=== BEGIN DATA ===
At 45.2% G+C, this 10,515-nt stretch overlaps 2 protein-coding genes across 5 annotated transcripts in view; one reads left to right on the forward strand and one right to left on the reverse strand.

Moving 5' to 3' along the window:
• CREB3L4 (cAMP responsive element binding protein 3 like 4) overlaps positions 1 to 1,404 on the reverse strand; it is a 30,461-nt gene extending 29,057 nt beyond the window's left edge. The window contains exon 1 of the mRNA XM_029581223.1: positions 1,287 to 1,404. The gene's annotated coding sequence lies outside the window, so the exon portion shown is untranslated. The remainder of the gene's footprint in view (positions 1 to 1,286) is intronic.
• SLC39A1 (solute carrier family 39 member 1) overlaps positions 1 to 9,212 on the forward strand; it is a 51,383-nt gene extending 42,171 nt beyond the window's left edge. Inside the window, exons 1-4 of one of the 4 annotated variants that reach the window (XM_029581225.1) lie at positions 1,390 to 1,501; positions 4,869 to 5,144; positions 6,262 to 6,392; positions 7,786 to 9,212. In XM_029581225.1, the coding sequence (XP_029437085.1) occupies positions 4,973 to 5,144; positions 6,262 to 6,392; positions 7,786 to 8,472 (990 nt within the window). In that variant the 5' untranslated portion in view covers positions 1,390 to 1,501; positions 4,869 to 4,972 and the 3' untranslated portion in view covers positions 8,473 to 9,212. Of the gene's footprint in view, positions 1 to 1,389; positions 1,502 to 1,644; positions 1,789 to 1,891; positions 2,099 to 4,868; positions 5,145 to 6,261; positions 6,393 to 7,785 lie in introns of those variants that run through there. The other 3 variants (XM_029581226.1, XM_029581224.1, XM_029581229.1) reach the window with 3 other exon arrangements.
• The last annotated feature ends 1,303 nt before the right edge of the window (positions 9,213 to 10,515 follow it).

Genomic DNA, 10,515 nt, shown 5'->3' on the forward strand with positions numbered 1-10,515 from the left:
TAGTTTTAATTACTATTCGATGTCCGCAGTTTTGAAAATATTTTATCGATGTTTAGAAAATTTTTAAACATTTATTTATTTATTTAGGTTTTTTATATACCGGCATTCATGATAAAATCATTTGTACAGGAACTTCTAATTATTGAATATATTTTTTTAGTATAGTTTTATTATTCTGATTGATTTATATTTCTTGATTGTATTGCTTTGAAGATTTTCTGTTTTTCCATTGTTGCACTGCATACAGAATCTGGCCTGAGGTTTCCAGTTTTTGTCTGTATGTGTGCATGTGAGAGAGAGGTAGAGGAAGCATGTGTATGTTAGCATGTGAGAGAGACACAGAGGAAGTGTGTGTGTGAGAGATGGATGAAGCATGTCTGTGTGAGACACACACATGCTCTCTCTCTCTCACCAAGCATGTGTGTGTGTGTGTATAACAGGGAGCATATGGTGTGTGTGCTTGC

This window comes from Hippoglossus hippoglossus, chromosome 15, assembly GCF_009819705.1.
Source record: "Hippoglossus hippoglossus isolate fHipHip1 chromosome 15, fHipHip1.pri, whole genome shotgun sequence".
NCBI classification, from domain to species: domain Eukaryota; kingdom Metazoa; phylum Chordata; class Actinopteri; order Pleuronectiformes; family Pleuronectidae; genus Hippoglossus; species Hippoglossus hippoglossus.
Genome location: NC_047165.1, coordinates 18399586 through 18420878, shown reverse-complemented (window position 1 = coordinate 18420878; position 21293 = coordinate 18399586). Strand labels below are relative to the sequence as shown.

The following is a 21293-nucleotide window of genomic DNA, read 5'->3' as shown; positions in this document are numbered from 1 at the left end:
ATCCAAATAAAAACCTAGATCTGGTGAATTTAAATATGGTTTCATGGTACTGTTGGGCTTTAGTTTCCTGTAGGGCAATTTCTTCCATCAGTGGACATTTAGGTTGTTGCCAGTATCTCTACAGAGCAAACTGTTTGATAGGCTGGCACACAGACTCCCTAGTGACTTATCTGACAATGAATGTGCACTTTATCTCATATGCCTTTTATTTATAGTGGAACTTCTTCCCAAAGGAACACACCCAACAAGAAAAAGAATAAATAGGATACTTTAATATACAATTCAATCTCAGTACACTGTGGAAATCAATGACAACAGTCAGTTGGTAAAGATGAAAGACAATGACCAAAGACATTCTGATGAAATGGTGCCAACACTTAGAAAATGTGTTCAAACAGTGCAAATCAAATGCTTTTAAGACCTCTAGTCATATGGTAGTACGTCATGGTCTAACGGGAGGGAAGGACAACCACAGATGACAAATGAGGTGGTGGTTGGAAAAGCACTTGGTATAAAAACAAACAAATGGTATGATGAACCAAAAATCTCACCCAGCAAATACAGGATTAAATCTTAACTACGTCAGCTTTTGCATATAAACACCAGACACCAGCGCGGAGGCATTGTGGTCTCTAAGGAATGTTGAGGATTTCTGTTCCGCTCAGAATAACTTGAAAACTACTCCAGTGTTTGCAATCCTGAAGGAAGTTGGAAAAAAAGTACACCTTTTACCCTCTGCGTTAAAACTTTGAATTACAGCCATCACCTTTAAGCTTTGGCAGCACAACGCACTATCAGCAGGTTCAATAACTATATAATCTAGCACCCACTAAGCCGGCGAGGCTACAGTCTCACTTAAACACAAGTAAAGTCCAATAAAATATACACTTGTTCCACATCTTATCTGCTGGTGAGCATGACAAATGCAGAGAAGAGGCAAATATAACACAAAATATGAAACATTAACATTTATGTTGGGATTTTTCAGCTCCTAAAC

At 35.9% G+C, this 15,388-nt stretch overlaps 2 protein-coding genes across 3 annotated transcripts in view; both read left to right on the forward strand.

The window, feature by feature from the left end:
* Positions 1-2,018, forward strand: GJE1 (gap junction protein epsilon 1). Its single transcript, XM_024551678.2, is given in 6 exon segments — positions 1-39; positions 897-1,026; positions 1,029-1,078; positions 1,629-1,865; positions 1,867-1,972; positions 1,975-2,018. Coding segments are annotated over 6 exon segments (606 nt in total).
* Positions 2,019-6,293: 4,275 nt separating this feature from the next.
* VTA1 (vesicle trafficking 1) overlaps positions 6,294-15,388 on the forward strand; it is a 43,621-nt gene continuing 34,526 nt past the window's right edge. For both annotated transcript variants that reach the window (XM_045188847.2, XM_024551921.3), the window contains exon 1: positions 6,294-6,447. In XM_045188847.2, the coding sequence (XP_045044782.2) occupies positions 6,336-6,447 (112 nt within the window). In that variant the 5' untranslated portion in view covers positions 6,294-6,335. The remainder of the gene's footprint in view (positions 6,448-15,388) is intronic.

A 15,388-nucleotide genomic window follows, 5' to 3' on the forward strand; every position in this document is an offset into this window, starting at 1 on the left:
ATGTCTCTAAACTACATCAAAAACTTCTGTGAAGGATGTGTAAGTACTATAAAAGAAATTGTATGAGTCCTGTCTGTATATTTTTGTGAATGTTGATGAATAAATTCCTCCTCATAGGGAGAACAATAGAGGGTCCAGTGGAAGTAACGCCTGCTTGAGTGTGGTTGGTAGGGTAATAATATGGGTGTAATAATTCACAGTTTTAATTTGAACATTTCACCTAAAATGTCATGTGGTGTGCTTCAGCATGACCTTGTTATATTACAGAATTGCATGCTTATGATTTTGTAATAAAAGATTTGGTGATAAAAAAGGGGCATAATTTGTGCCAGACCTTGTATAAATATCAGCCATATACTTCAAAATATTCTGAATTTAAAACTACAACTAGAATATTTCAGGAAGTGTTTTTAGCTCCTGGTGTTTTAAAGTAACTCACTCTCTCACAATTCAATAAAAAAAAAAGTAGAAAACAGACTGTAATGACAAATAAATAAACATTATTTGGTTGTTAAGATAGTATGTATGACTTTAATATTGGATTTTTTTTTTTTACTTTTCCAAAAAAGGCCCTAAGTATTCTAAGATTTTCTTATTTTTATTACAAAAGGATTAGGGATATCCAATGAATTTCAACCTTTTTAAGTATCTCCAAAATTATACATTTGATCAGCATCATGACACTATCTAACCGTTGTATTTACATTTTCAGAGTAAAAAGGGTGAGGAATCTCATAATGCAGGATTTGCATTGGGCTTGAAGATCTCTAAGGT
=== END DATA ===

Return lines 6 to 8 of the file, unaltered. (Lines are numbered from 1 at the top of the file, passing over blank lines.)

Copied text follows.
Genomic DNA, 10,515 nt, shown 5'->3' on the forward strand with positions numbered 1-10,515 from the left:
TAGTTTTAATTACTATTCGATGTCCGCAGTTTTGAAAATATTTTATCGATGTTTAGAAAATTTTTAAACATTTATTTATTTATTTAGGTTTTTTATATACCGGCATTCATGATAAAATCATTTGTACAGGAACTTCTAATTATTGAATATATTTTTTTAGTATAGTTTTATTATTCTGATTGATTTATATTTCTTGATTGTATTGCTTTGAAGATTTTCTGTTTTTCCATTGTTGCACTGCATACAGAATCTGGCCTGAGGTTTCCAGTTTTTGTCTGTATGTGTGCATGTGAGAGAGAGGTAGAGGAAGCATGTGTATGTTAGCATGTGAGAGAGACACAGAGGAAGTGTGTGTGTGAGAGATGGATGAAGCATGTCTGTGTGAGACACACACATGCTCTCTCTCTCTCACCAAGCATGTGTGTGTGTGTGTATAACAGGGAGCATATGGTGTGTGTGCTTGC

This window comes from Hippoglossus hippoglossus, chromosome 15, assembly GCF_009819705.1.